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U.S. State Department Warns to Avoid Congo : World Travel Watch is a monthly report designed to help you make informed judgments about travel. Because conditions can change overnight, always make your own inquiries before you leave home. In the United States, contact your passport agency office; abroad, check in with the nearest American embassy.

February 02, 1992|LARRY HABEGGER and JAMES O'REILLY | Habegger and O'Reilly are free-lance writers based in San Francisco


Congo: In light of recent developments, the U.S. Department of State has advised U.S. citizens to defer nonessential travel here at this time. Rebellious soldiers protesting the prime minister's reassignment of military commanders took over the radio and television stations in mid-January, threatening to topple the government and restore the military to power. Last week, the prime minister formed a new government hoping to appease the soldiers. Further unrest is likely.

Niger: The State Department has issued an advisory cautioning U.S. citizens to defer nonessential travel to the desert areas in the northern part of the country due to continued bandit activity, including armed robberies of travelers and attacks against government posts. Extreme caution should be exercised if travel must be undertaken north of the city of Tahoua, including the districts of Tchin-Tabaradene, Arlit and Agaqdez. Street crime, particularly robberies, has increased substantially in the capital city of Niamey. Foreigners frequenting tourist areas are vulnerable to thieves and pickpockets, and should avoid walking the streets at night.

Algeria: The Jan. 12 cancellation of runoff elections in which Islamic fundamentalists were assured of winning a majority in parliament has created a political crisis. On Jan. 22, the government arrested the leader of the fundamentalist Islamic party, and the move could lead to significant unrest. Violence is possible, and travel throughout the country could be disrupted at any time. Exercise caution.

Chad: A rebellion in the area around Lake Chad has created a crisis for the government, and all travel to northern Chad should be avoided. There has been ethnic violence in the capital city of N'Djamena, and the possibility of further clashes between rival military factions exists. The southern provinces along the border with Cameroon and the Central African Republic have been calm.

Zimbabwe: The State Department warns that travel to extreme eastern Zimbabwe along the Mozambique border should be undertaken with caution. In past years, there have been frequent incursions by rebels from Mozambique, but such incidents have diminished and Gonarezhou National Park in the southeast has been reopened. The State Department recommends contacting the U.S. Embassy in Hirare before traveling near the eastern border.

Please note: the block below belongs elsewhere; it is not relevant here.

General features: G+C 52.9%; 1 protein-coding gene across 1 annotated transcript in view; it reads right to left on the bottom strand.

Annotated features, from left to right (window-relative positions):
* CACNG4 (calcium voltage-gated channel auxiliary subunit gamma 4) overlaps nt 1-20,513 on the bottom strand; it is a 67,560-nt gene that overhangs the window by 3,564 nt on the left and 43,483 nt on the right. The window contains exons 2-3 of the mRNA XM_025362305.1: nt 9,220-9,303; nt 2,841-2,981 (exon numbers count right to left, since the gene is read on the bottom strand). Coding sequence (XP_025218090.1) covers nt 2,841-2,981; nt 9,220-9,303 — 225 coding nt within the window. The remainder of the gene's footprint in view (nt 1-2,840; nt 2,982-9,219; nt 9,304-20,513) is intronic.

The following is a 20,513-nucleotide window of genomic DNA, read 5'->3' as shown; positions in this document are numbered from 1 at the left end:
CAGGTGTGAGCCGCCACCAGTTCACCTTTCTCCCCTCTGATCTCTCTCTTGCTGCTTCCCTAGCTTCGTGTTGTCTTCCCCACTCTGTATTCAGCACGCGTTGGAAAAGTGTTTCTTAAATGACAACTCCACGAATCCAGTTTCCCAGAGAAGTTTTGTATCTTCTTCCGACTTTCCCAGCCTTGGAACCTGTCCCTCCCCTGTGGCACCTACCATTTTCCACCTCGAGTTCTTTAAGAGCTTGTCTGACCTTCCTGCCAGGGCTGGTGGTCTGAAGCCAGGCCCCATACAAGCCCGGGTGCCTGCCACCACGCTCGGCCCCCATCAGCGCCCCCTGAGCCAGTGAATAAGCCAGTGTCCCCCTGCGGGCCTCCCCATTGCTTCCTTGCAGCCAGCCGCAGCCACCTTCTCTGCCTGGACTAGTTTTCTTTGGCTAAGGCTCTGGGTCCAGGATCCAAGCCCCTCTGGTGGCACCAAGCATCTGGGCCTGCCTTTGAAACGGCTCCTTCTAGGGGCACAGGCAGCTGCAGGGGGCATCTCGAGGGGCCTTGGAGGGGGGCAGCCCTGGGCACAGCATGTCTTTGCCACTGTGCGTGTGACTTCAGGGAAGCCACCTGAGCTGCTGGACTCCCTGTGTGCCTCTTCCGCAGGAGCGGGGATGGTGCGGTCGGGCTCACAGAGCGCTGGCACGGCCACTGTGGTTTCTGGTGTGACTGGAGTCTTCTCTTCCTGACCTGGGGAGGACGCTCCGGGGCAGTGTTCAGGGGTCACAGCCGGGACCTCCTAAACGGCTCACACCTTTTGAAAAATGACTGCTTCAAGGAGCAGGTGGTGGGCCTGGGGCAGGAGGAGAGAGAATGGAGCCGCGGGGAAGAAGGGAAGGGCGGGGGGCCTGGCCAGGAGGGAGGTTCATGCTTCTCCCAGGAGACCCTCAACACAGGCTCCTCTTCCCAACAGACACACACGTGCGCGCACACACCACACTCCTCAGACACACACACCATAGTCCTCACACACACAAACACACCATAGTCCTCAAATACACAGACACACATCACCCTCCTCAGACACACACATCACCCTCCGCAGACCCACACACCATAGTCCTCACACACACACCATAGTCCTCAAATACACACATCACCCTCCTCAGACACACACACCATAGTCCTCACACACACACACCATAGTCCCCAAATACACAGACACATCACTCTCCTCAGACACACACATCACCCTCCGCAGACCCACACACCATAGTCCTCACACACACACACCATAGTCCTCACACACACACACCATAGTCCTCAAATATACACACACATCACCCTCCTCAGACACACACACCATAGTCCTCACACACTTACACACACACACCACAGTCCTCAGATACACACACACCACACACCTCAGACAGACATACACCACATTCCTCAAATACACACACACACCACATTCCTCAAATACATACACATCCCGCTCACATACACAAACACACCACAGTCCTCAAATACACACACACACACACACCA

India: A statewide election in the Punjab is scheduled Feb. 19 for a new regional assembly and 13 parliamentary seats. The last two elections in the state were canceled because of a rash of violence by Sikh militants fighting to create an independent Sikh homeland. A band of separatists recently attacked a group of Hindu supremacists marching the length of India for national unity, killing five and injuring 16. More violence in the weeks preceding this election, especially in the war-torn northern states of Punjab and Kashmir, is possible. In the past, targets for violence have often been public trains and buses.

Sri Lanka: Fighting between Tamil militants and government forces continues in the north and east, and travel to these regions should be avoided. The central hill regions and the beaches in the south and west are calm, and travel here is possible without unusual difficulties. The political situation remains volatile, however, and travelers should be aware that acts of terrorism could occur at any time throughout the country, including in the capital city of Colombo.

Southeast Asia

Burma: Insurgent activity is increasing throughout the country and, as a result, armed security forces are often on the streets of major cities, where an 11 p.m.-4 a.m. curfew is in effect. Exercise caution.

Philippines: Volcanic ash deposited by the June eruption of Mt. Pinatubo has created a threat of mud flows that can inundate low-lying areas and wash out bridges in the region nearby. The threat may persist for years and travelers should exercise caution in this region during periods of heavy rain.

Central America

Nicaragua: According to the State Department, petty crime is increasing in the capital city of Managua, particularly on crowded buses. Travelers should stay alert and protect wallets and purses. Incidents of banditry in the countryside have increased, and travel even on main roads between Nicaragua and Honduras remains potentially dangerous. Travel after dark outside of Managua should be avoided.

For more information on safety concerns in countries you may be visiting, contact the Citizens Emergency Center, U.S. Department of State, Washington, D.C. 20520, (202) 647-5225.

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